Cumulative subgroup analysis to reduce waste in clinical research for individualised medicine

Song, Fujian and Bachmann, Max O. ORCID: (2016) Cumulative subgroup analysis to reduce waste in clinical research for individualised medicine. BMC Medicine, 14. ISSN 1741-7015

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Background: Although subgroup analyses in clinical trials may provide evidence for individualised medicine, their conduct and interpretation remain controversial. Methods: Subgroup effect can be defined as the difference in treatment effect across patient subgroups. Cumulative subgroup analysis refers to a series of repeated pooling of subgroup effects after adding data from each of related trials chronologically, to investigate the accumulating evidence for subgroup effects. We illustrated the clinical relevance of cumulative subgroup analysis in two case studies using data from published individual patient data (IPD) meta-analyses. Computer simulations were also conducted to examine the statistical properties of cumulative subgroup analysis. Results: In case study 1, an IPD meta-analysis of 10 randomised trials (RCTs) on beta blockers for heart failure reported significant interaction of treatment effects with baseline rhythm. Cumulative subgroup analysis could have detected the subgroup effect 15 years earlier, with five fewer trials and 71% less patients, than the IPD meta-analysis which first reported it. Case study 2 involved an IPD meta-analysis of 11 RCTs on treatments for pulmonary arterial hypertension that reported significant subgroup effect by aetiology. Cumulative subgroup analysis could have detected the subgroup effect 6 years earlier, with three fewer trials and 40% less patients than the IPD meta-analysis. Computer simulations have indicated that cumulative subgroup analysis increases the statistical power and is not associated with inflated false positives. Conclusions: To reduce waste of research data, subgroup analyses in clinical trials should be more widely conducted and adequately reported so that cumulative subgroup analyses could be timely performed to inform clinical practice and further research.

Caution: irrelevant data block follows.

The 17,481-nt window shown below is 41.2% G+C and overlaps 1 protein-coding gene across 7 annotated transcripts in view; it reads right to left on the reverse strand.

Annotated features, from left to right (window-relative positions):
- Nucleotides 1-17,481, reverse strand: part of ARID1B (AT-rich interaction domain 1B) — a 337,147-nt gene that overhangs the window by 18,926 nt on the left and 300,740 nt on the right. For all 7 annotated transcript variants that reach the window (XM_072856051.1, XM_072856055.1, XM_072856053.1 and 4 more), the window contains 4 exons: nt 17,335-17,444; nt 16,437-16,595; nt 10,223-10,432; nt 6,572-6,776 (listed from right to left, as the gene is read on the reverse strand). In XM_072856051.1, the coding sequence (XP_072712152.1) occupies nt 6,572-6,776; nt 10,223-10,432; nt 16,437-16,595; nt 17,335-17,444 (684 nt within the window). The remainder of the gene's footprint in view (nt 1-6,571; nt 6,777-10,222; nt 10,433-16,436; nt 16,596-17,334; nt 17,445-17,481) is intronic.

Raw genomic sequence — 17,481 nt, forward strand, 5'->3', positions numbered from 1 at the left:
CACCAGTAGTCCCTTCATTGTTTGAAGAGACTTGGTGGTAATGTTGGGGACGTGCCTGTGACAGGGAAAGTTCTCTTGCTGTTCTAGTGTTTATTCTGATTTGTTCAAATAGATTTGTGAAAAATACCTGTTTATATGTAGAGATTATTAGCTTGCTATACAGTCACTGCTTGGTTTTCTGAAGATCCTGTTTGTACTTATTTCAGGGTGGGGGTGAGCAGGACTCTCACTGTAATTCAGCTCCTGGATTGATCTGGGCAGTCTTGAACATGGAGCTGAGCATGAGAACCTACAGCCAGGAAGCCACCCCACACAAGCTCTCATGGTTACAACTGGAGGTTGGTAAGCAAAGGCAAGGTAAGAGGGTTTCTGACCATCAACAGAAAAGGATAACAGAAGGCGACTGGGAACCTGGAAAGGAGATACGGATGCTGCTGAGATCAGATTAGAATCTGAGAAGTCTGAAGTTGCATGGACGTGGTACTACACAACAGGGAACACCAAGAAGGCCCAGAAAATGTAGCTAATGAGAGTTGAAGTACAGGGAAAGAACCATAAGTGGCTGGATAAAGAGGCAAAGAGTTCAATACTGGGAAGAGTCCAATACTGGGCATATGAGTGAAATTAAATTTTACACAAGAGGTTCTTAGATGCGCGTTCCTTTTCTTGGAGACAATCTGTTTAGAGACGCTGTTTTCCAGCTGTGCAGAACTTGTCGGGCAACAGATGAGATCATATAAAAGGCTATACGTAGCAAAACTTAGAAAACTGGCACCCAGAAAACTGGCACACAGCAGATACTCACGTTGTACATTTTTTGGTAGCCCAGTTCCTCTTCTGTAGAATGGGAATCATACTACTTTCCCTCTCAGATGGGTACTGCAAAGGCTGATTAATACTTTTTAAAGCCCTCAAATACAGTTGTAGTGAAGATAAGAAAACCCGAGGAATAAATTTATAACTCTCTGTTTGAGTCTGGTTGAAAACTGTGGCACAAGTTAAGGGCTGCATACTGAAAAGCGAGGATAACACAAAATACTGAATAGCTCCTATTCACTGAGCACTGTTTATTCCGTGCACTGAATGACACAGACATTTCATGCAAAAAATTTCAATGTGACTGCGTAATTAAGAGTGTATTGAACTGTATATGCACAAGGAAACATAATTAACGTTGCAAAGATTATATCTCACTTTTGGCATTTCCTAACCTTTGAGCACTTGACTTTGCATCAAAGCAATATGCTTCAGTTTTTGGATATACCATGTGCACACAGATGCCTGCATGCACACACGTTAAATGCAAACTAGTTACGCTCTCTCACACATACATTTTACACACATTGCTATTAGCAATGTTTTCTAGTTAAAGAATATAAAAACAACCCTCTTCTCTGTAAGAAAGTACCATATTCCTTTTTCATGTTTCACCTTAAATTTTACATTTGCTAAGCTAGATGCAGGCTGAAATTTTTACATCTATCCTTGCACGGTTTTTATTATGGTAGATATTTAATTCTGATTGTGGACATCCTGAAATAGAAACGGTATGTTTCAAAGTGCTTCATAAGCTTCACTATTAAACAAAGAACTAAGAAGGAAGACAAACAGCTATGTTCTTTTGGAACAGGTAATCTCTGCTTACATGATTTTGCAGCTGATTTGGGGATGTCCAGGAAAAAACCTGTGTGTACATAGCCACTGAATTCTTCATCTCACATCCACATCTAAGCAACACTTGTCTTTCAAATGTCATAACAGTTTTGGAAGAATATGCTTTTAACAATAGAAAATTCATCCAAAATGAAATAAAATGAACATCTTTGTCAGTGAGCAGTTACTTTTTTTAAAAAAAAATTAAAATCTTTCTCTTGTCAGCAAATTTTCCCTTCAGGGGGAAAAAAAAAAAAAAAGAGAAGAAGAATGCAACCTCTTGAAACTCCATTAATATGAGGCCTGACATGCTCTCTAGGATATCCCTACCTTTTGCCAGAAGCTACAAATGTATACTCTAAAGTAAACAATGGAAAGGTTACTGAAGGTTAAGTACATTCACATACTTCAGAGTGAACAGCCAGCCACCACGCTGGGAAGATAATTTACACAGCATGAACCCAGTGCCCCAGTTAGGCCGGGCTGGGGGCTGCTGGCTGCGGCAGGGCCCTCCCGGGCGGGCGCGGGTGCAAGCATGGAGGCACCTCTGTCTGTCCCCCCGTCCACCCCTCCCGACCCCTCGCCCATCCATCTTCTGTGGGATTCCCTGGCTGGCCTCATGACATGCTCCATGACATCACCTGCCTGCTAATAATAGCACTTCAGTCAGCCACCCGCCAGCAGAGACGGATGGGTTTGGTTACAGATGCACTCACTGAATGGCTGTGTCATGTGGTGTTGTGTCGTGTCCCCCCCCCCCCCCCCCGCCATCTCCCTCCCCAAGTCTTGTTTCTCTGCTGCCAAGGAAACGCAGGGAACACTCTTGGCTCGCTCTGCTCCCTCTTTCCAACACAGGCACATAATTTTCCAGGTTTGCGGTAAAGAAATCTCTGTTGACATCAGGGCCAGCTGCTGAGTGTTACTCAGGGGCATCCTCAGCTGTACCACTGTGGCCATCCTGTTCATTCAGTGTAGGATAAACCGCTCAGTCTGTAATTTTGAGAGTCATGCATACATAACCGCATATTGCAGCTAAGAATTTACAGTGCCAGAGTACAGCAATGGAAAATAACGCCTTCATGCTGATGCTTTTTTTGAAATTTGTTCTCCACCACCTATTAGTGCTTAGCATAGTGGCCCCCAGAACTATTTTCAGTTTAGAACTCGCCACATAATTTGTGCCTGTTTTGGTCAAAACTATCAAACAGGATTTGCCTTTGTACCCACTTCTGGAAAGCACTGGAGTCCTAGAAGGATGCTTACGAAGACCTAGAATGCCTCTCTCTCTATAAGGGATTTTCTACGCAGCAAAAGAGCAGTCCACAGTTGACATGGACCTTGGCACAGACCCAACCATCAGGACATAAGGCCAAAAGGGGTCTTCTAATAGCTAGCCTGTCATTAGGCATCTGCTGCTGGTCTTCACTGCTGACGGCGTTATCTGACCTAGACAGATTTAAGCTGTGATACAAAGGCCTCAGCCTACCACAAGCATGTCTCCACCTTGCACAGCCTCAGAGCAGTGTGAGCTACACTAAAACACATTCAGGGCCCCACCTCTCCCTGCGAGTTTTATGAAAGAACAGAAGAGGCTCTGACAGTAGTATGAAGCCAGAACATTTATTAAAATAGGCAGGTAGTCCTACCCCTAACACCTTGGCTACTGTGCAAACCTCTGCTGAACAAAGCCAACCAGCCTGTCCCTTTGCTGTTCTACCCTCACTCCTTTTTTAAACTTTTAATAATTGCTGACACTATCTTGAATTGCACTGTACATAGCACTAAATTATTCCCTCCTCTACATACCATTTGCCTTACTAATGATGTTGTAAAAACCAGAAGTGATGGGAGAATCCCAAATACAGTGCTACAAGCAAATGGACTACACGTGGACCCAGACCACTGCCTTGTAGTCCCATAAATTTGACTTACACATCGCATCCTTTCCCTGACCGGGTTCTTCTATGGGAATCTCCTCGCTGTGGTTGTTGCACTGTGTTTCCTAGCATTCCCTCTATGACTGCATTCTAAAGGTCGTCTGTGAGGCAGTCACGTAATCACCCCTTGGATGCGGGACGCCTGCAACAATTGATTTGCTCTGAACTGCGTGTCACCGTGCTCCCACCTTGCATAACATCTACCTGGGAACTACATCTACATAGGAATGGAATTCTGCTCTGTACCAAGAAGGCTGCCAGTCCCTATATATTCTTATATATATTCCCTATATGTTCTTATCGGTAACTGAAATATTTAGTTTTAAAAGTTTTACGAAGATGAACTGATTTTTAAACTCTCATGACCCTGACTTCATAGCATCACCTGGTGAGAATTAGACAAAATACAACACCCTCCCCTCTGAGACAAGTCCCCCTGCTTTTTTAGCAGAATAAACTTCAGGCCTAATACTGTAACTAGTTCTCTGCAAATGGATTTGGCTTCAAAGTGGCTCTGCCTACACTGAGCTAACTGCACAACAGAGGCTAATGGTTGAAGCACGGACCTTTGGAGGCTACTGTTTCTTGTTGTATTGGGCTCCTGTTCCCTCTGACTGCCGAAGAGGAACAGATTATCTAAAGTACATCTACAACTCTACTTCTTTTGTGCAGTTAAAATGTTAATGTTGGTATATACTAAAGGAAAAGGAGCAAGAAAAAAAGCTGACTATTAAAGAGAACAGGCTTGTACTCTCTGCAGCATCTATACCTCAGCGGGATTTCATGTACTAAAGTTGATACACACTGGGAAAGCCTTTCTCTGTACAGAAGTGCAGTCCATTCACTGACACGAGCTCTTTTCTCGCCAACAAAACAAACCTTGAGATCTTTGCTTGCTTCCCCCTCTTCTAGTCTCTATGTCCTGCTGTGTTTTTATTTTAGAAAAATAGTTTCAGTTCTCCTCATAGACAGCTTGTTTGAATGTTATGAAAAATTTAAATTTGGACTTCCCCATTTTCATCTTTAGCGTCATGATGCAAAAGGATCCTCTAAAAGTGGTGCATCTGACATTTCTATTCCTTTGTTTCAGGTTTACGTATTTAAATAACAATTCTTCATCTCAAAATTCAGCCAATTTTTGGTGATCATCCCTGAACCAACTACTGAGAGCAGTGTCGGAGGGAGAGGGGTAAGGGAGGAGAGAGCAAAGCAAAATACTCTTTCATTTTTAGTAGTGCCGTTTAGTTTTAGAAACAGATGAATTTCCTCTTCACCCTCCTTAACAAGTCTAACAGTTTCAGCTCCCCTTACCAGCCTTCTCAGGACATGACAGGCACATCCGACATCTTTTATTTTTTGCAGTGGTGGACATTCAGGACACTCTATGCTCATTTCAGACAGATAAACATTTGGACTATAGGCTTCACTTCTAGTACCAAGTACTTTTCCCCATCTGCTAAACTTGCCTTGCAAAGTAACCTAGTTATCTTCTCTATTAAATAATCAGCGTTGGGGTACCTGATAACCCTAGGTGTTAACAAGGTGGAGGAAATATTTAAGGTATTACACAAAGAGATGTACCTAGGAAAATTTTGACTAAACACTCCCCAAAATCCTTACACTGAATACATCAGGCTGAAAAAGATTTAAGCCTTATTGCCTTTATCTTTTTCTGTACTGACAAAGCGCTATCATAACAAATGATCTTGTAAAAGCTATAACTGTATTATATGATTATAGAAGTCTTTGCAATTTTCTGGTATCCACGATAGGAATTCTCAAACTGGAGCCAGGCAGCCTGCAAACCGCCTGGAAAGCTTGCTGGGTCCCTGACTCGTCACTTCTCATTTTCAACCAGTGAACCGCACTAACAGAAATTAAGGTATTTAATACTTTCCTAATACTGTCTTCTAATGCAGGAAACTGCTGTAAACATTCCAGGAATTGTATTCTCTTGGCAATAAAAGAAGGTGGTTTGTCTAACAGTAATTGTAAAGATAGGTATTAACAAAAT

Item Type: Article
Additional Information: This article is distributed under the terms of the Creative Commons Attribution 4.0 International License (, which permits unrestricted use, distribution, and reproduction in any medium, provided you give appropriate credit to the original author(s) and the source, provide a link to the Creative Commons license, and indicate if changes were made. The Creative Commons Public Domain Dedication waiver ( applies to the data made available in this article, unless otherwise stated.
Uncontrolled Keywords: subgroup analysis,individual patient data,cumulative meta-analysis,randomised controlled trials,individualised medicine
Faculty \ School: Faculty of Medicine and Health Sciences > Norwich Medical School
Depositing User: Pure Connector
Date Deposited: 16 Dec 2016 00:06
Last Modified: 19 Apr 2023 18:32
DOI: 10.1186/s12916-016-0744-x

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